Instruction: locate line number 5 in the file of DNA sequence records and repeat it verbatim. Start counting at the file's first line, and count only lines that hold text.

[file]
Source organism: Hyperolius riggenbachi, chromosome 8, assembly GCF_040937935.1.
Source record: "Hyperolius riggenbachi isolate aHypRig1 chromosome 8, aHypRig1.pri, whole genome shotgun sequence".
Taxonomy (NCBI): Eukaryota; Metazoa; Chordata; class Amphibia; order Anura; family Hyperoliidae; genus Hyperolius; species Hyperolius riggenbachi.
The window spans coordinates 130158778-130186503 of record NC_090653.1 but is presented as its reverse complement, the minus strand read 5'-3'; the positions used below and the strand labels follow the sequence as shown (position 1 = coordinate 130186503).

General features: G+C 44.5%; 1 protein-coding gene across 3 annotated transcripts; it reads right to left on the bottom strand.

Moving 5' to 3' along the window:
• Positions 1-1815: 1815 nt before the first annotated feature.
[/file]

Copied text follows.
General features: G+C 44.5%; 1 protein-coding gene across 3 annotated transcripts; it reads right to left on the bottom strand.